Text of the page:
The amazing thing about the flight of animals is the seemingly simple nature yet unbelievable complexity of their evolved structures. You would think that to mimic a flying squirrel would be easy, right? You know, just slap on a pair of wings and jump off of something. It couldn’t be that difficult.
It has taken almost a full century for skydivers and base jumpers to perfect the art of creating and using the wingsuit.
It all began in 1912 when Austrian tailor and inventor Franz Reighelt made a parachute jacket. Yes, a parachute jacket. It appeared just as any other jacket would, with a few extra bits and pieces here and there. Unlike the parachutes of his day, this one weighed only about 9 kilos (20 lbs).
After multiple tests on dummies off of balconies and buildings, he received clearance to test a dummy off of the first floor of the Eifel Tower. In a state of confidence, because of the press and many spectators at the event, Reighelt decided to test it himself. His equipment malfunctioned and he suffered a fatal fall, but his ideas prevailed.
Franz Reighelt modeling his parachute jacket in 1912
Since 1912, the world of wingsuits has made leaps and bounds (quite literally). It has come to the point where the science of flight is being properly understood and manipulated accordingly.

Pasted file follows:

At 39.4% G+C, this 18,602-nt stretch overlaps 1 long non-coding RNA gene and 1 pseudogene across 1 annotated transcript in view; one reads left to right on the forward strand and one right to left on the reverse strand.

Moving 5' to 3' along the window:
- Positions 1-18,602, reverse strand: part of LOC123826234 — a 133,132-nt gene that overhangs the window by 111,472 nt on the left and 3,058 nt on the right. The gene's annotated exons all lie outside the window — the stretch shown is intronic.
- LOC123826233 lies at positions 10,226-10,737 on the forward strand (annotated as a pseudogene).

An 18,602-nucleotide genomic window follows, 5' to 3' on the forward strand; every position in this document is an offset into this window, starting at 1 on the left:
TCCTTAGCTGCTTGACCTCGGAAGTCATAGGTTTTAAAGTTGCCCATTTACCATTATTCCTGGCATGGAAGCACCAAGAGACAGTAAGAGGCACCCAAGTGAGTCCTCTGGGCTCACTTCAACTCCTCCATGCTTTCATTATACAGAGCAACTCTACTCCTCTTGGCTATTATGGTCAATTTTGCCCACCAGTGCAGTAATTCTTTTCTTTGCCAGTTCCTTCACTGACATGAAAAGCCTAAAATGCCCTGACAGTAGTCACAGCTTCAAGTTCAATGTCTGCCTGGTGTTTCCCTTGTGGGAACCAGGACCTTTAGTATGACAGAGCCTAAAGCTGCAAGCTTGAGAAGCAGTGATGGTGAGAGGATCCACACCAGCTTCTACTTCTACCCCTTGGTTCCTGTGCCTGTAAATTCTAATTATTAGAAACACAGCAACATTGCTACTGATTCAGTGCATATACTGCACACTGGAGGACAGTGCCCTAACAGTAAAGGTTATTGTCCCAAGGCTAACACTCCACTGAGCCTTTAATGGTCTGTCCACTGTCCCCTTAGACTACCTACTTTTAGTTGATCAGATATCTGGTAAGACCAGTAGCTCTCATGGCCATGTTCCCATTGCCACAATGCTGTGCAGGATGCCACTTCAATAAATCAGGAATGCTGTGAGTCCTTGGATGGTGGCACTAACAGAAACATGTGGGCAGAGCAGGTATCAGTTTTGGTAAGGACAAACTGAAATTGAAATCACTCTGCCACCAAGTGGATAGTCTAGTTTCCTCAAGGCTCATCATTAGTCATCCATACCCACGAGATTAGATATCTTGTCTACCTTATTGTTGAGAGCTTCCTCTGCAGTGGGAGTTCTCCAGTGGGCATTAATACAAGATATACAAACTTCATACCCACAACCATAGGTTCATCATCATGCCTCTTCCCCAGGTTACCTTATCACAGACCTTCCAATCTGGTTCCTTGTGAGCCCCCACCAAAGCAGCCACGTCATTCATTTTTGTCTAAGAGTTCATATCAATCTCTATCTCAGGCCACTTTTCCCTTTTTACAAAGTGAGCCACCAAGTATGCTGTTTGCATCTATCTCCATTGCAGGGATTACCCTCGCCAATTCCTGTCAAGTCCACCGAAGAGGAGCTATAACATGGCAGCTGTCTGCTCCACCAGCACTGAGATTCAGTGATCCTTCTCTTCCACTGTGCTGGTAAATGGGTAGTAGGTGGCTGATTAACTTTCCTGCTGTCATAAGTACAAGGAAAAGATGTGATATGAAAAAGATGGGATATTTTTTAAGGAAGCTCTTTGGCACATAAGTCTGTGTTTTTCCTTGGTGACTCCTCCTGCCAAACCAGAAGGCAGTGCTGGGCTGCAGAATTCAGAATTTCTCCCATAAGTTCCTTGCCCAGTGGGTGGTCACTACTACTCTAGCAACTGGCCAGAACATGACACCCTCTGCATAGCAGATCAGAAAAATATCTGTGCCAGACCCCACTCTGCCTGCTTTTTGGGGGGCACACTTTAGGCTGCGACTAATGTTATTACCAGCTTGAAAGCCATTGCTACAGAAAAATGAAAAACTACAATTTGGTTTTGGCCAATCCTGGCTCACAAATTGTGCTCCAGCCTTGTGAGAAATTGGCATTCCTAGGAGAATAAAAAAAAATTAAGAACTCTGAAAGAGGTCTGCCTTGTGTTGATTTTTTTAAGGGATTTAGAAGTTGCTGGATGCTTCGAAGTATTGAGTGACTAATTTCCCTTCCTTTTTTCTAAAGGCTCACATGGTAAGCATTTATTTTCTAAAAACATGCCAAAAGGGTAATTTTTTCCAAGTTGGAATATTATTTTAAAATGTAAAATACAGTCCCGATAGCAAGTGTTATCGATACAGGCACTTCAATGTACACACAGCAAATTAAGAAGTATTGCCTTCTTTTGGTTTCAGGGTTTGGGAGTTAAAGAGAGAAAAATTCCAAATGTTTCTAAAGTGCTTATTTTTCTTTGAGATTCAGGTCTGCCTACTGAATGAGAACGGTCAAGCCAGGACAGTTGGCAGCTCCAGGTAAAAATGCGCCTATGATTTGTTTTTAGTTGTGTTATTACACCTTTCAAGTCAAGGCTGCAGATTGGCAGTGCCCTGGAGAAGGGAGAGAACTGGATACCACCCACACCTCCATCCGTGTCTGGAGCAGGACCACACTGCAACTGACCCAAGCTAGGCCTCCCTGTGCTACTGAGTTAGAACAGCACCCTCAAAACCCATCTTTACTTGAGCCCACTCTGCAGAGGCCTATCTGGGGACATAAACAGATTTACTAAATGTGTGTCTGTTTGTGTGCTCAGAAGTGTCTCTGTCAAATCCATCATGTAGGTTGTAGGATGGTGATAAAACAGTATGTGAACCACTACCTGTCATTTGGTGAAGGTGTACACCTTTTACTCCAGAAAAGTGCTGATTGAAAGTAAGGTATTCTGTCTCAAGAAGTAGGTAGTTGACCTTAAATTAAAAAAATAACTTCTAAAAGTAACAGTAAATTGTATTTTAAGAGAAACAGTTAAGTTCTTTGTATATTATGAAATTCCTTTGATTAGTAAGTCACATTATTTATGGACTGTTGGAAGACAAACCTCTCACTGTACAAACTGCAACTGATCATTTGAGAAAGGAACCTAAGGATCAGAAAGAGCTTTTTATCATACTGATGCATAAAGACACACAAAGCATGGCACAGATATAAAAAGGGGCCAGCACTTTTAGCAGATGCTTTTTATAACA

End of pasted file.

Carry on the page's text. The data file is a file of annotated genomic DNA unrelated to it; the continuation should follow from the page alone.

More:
Using the equation for terminal velocity (the point in which drag force=gravitational force), these adrenaline junkies have learned to manipulate their speed as well as control.
This is where v=terminal velocity, mg=weight, C=drag coefficient, ρ=air density, and A=surface area
Simply put, a skydiver can adjust the surface area of his body that is perpendicular to his velocity vector and change his speed drastically.
Using the aerodynamic force of drag they can also control their flight direction and distance. With the proper body position most wingsuits can help a pilot achieve a 2:1 glide ratio-the exact ratio of the Northern Flying Squirrel (Glaucomys Sabrinus) according to the Journal of Mammalogy.
Below is a video that demonstrates some of the maneuvers possible with a wing suit.
It is clear that through changing the positions of ones shoulders and head affect the angle of attack and thus the flight path. The current world record for furthest distance covered in a wingsuit is an unbelievable 14.35 miles done by Shinichi Ito in 2011.
Cordia, Jarno, and Steve Bartels. “Fallrate vs Glide Ratio.” Team Fly Like Brick – Wingsuit Flight, Coaching and Instruction.
“February 4 | Franz Reichelt.” Web log post. A Death a Day. 4 Feb. 2008.
“- Explore Records – Guinness World Records.” Guinness World Records – Home of the Longest, Shortest, Fastest, Tallest Facts and Feats.